Jakarta malls: the cities within cities where the poor are invisible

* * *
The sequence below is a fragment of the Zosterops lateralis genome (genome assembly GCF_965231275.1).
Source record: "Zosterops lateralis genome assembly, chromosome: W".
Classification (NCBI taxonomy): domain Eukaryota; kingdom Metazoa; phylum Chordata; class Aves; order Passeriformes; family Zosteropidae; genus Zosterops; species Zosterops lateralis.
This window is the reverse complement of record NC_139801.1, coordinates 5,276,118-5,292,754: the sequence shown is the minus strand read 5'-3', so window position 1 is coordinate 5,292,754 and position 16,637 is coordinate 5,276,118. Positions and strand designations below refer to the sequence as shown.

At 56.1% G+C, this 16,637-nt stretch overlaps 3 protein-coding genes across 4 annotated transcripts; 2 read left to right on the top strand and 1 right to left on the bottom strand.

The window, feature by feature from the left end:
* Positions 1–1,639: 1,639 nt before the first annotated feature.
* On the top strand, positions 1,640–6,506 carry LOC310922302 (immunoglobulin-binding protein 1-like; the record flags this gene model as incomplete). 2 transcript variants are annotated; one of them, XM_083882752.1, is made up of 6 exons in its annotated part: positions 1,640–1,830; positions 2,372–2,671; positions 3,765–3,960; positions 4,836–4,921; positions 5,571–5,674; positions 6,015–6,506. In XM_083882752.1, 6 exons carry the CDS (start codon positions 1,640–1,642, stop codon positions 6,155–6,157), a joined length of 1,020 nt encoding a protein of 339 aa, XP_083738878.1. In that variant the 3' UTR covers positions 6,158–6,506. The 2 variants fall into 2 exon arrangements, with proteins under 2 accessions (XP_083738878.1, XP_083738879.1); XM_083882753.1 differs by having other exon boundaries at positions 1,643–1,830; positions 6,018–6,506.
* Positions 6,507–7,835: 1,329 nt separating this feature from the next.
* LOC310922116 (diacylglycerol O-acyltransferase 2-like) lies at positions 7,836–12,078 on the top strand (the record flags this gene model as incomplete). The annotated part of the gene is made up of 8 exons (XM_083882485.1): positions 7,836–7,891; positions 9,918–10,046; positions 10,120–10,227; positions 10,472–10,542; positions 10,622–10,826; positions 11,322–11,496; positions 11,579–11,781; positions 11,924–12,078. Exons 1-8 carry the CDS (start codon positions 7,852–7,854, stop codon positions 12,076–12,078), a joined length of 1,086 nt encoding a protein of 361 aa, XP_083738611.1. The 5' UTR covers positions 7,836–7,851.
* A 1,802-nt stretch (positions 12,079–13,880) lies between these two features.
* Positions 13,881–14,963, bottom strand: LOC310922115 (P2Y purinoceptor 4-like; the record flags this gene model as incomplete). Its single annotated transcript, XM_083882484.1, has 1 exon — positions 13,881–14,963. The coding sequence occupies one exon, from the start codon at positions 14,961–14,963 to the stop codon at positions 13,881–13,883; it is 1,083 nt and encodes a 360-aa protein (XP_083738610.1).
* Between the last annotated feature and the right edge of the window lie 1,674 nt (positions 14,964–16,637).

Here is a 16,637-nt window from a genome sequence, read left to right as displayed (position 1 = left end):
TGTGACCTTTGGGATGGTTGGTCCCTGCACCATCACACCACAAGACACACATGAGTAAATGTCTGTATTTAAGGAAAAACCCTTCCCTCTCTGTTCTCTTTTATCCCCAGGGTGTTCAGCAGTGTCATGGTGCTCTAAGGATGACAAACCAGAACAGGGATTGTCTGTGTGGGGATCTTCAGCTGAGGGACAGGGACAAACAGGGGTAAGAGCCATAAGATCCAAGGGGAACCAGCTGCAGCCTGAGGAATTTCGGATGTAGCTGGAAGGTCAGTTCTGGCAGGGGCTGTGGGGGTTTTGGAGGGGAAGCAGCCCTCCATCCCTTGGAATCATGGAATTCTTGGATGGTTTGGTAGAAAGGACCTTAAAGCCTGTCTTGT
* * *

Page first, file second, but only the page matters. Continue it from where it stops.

Waleed Aly recently toured the Grand Indonesia Shopping CentreÑan enormous Jakarta mall owned by the billionaire Hartono brothers. While the streets are dangerous places with child beggars and bag snatchers, the malls have become the main public meeting place where the newly affluent flaunt wealthÑwith private security guards and kitchens you can use to cook your groceries. IÕm a little bit disorientated. A moment ago I thought I was in China. ÊThen I thought I was under the Brooklyn Bridge in New York. ÊThen there was a fashion district from God knows where.Ê I think IÕve wound up somewhere in a coffee shop in a place called the Grand Indonesia Shopping Centre, or Grandi, as the locals call it. Malls are incredibly important places in Jakarta, and Melany Tedja, who is an environmental financial consultant, knows a lot about them, because, as she says, half her life is spent hanging out in malls. ÊSo when she says the first thing to do is take off your shoes, switching from high heels to flats, youÕd better take her advice.Ê And I did.Ê IÕm definitely wearing flats. ÔThis mall is way too big,Õ she says. ÔItÕs insanely big. ItÕs basically a gym. People are going like, “Oh, in Melbourne we walk everywhere,” right? Here we take taxi, we take motor-taxi. We never walk. But, there is a but: we walk a lot in the mall. So thatÕs why we have like better cardiovascular health. And I think thatÕs because of the mall.Õ But this is about so much more than shopping and the appropriate footwear. The mall holds a central place in the society and social life of Jakarta. In terms of the lighting, there is a statistic that has been mentioned by the Ministry of Energy, that one of the biggest malls in Jakarta uses the same electricity as a relatively big city in Java. Melany Tedja ÔI think in Melbourne for example you have lots of public parks,Õ Melany says. ÔBut in Indonesia it’s not [the case]. So after work youÕre like “LetÕs meet up.” “Where? Which mall?” What are the other options, you know?ÕÊ Malls have become the public meeting places of choice for three main reasons. Firstly, theyÕre air conditioned, or at least not as humid as outside. ÊBut then it gets interesting.Ê For the middle classes, malls are contained areas full of shoppers on the same class rung. While Indonesia has a big (and growing) middle class, itÕs still not uncommon to see children begging on the street. ÔYouÕre going to see child labour and itÕs pretty hard to see, so you have a lot of guilt complex,Õ Melany tells me. ÔThis is an isolated area where everyoneÕs basically middle class just like you are. So you can wear clothes without feeling guilty. You can look nice and buy expensive food.Õ The third issue is security. Jakarta is quite an unsafe city, Melany tells me.Ê Local law enforcement is Ôpretty poorÕ.Ê ÔPeople have very little faith in the police,Õ she says. ÔSo being on the street you literally have to hold on to your bags all the time… It becomes a place where you can’t walk around freely like the street in Melbourne. It is pretty sad.Õ The way she describes them, JakartaÕs malls sound like isolated, sterile cities within a city. And indeed, the malls are at odds with the rest of the city in telling ways. Jakarta is one of the very few cities in the world to boast two Louis Vuitton stores less than 100 metres apart.Ê But who shops there when the average wage is only AUD 200 a month? ÔI think here we have a lot of oligarchy,Õ explains Melany. ÔLike with Occupy Wall Street one percent controls all of the world. And in Asia itÕs more like families. ThereÕs lots of families in Asia that own [a] political party, media company, energy company, food and beverages company as well as the biggest tobacco company.Õ Listen to Waleed Aly’s personal tour of Jakarta’s grandest shopping mall. More This [series episode segment] has image, And itÕs these powerful families that are setting up these malls. Grandi is owned by the Hartono brothersÑMichael and RobertÑwho also own the Djarum cigarette brand and control Bank Central Asia, IndonesiaÕs biggest private bank. Together Forbes estimate the brothers are worth around USD 16.7bn as of March 2013. She says the brothers are also running concerts as well, and are bringing Katy Perry on tour.Ê ÔSo itÕs really hard to hate them,Õ she says. The mall, then, is an institution that provides social spaces for people and plays a really important social function on the one hand, but then on the other hand symbolises everything that is problematic about society in Jakarta. And regardless of what you think of them, the traffic in this city makes it so hard to get home that residents have few other options but to use the malls. ÔIf you go home at around 6 oÕclock itÕs going to take you two and a half hours to three hours to get back at home,Õ says Melany. ÔBut if you go home at like nine oÕclock or ten oÕclock at night itÕs going to take you like one hour or half an hour.ÕÊ After work people come and mill about in the food hall kitchensÑa fusion of restaurant and supermarket. You can do your grocery shopping and then pay extra for the kitchen to cook some of it for you for dinner. Malls also tend to stratify in terms of the clientele they attractÑthere are hipster malls and malls just for ethnic Chinese, Melany says. These interior metropolises live up to their reputation in terms of energy usage as well. Melany says one mall the size of Grandi uses the same electricity as two cities in another part of Java. Bear in mind also that only 74% of Indonesia is considered ‘electrified’ and even that number is probably inflated because of the way those statistics are calculated.Ê There is a glaring social injustice in these numbers, which is possibly why some malls have started to embrace Ôgoing greenÕ. However, a recent experience consulting for one of Indonesia’s regional malls that wanted to ‘go green’ showed Melany there is a long way to go.ÊÔBecause IÕm an environmental consultant I was asking: Òwhat do you mean with go green?Ó And they were like: Òoh, weÕre putting some plants in hereÓ. I have two problems with that. Having more plants does not mean you “go green”.Ê But thereÕs a bigger problem.’ ‘They are fake plants.Õ Find out more at RN Drive.